The ship had to be steered from wave to wave to reduce role and pitch and obviate broaching or pooping. This became close to impossible at nights as the lack of visibility ensured that we only saw a wave after it had hit and drenched us. Inspite of both the engines and storm sails trying their best to keep her going from wave to wave, we were being set backwards. Any alteration from this course would role the ship and the chances of a capsize seemed quite probable. The team thus stuck to the plan and kept the sea and wind on the bows. The plan was to weather the storm. Sustainability over a period of almost four days both in terms of crew and machinery fatigue had to be borne in mind. Sleeping arrangements had to be altered as the bunks couldn’t hold us in place. We thus resorted to sleeping on the deck in our messes, stacked against each other. The ones who couldn’t sleep were forced to go down and rest so that they could be alert during their watch. Crew fatigue and absent mindedness could lead to mistakes and injuries, thus rest and food was mandatory. One must acknowledge the efforts of the Galley staff who worked tirelessly to feed the few who were willing to eat.

By the end of second day, ship had travelled about 80 miles on a course of 150, while trying to steer 240 - 280. The watch keepers had started showing signs of fatigue and the Doctor was busy attending to bruises, cuts, lacerations and cases of extreme sea sickness. The watch organization was again tweaked to ensure optimum availability of personnel on deck and Engine Room, as the ship prepared for the worst day of the storm. Predictions indicated wind speeds in excess of 65 knots and a wave height of 7-8 meters. The night of 16/17 Sep was by far the roughest.
Today as I write about the days at Bay of Biscay, these famous words pasted in the Sea Trainees mess make lots of sense,” Rather than having an army of lions lead by sheep, I would like to have an army of sheep lead by lions”.  – Napoleon. Here we are required to lead a pride of lions called the Indian Navy. We better be knowledgeable, courageous and compassionate all at the same time, for these are the man capable of achieving the impossible.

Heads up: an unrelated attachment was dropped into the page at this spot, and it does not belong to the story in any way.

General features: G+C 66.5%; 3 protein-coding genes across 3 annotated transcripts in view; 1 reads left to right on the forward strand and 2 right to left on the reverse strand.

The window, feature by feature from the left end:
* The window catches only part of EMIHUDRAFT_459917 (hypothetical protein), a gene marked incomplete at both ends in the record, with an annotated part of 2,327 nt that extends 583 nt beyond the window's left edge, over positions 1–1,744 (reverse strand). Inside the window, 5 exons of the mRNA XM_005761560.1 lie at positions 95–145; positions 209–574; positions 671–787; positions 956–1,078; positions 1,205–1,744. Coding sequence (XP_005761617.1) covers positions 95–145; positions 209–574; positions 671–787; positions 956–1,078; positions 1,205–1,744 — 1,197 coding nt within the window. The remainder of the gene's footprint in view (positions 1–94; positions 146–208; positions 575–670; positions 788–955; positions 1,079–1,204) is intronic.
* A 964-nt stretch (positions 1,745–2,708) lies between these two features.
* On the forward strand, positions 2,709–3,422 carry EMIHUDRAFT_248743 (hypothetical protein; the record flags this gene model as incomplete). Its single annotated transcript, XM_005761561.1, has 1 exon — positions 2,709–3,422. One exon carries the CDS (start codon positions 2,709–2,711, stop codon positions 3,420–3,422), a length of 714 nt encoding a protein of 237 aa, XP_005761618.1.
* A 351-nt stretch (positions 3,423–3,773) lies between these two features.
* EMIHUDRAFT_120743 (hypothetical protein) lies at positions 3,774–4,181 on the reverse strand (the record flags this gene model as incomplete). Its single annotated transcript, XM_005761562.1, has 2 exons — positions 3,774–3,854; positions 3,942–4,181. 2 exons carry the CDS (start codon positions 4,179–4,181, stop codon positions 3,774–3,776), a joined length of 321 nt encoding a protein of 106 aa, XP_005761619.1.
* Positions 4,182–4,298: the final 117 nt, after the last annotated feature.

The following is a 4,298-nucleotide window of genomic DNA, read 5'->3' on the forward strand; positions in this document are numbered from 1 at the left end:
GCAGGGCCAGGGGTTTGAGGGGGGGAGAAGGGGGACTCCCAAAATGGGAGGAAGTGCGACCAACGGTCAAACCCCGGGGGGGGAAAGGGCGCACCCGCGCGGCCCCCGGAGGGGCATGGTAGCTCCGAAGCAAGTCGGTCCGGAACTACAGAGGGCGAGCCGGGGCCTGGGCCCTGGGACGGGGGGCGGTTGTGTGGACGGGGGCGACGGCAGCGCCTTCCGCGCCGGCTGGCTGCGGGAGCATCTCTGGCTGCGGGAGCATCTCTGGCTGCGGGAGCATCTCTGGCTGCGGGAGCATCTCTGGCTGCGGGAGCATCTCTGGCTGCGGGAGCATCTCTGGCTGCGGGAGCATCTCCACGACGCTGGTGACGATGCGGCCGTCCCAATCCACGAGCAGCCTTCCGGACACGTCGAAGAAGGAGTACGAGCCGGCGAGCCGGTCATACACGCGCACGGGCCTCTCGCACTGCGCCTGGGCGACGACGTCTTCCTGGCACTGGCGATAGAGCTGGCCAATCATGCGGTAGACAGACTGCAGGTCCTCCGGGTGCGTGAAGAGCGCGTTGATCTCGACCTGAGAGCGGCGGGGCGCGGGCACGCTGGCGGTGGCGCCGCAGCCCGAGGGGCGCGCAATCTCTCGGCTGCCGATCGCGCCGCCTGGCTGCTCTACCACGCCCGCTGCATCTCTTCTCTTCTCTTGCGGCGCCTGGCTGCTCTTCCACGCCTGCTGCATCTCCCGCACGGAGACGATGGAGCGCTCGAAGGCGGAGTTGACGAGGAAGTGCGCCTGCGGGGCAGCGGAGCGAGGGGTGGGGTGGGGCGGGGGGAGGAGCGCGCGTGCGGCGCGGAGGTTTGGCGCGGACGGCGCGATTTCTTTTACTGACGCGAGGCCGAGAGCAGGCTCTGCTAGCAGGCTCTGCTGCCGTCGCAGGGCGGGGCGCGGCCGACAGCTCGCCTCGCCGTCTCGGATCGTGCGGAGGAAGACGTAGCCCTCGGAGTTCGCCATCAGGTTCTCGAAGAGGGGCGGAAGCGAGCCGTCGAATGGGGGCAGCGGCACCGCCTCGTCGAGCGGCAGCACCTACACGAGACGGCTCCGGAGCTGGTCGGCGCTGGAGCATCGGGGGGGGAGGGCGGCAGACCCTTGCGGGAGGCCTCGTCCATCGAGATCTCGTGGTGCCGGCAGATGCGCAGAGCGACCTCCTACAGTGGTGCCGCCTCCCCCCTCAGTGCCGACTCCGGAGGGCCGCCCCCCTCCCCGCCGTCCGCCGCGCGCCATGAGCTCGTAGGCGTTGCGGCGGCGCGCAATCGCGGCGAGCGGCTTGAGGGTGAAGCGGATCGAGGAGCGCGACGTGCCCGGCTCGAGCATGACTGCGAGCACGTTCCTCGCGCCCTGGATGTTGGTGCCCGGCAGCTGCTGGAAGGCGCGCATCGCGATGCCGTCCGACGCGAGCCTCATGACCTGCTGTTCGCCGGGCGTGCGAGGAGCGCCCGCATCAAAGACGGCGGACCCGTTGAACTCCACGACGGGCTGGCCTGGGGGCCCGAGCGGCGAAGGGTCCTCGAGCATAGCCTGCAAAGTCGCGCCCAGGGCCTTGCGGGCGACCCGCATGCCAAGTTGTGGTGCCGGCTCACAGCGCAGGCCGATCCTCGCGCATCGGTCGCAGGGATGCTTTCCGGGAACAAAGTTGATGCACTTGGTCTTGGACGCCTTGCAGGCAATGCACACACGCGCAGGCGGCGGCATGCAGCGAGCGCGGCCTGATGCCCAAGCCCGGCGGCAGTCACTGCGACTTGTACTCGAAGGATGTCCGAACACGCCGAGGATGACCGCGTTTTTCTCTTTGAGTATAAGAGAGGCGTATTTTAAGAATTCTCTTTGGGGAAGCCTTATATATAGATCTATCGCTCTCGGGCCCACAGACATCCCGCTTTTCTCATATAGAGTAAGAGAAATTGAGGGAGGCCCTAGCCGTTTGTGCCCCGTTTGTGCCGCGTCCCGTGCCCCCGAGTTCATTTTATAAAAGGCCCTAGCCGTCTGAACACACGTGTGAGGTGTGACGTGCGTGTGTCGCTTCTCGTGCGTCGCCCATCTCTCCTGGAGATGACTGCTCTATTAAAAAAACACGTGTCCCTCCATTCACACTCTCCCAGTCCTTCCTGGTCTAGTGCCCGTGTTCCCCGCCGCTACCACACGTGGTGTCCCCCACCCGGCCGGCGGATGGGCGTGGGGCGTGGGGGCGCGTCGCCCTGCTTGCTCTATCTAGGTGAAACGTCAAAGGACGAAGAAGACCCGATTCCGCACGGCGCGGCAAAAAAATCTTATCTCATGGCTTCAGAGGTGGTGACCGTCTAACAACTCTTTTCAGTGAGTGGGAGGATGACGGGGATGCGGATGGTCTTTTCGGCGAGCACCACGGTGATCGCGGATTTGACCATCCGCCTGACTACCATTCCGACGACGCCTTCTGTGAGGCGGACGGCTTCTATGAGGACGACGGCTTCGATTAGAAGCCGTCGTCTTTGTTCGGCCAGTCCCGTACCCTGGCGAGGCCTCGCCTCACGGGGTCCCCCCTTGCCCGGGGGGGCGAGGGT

It had been 3 days and the crew had steered her with precision correcting the course every time she turned her head, veering with the wind on her bows. Everyone on board was well aware that the struggle shall last only half a day if we escape the storm, but the consequences otherwise was deadly. Entire day the courage of the crew stayed warm even as the rain and wind chill made the most hardened shiver. The sea state was eight and anyone could imagine its lethality. Every now and then the roll of the ship dipped the gunwale, as the bowspirit plowed through wave after wave. The waves had been well above the ship for the last three days. It had been like a theme park ride on a rainy day. There had been no sunrise or sunsets. Slowly as the dusk faded, the sea began showing a ray of hope, as the wind speeds reduced. The crew had to wait for another day for the swell to reduce. There was no time for laurels as the damages had to be repaired and the ship prepared for her next stop at Lisbon, Portugal.

What more could one ask for towards a perfect initiation into a life at sea. In these four days,
We saw the beauty of two rainbows and the calm before a storm,
We saw the speed with which pressure drops and the winds pick up,
We saw camaraderie of the sea faring community from across the world,
We saw the strength of this Indian built ship
We saw the grit and courage of the men behind
We saw leadership,
We saw discipline and commitment,

It was a whole new world,…. This meeting with an Atlantic Storm

No comments:

Post a Comment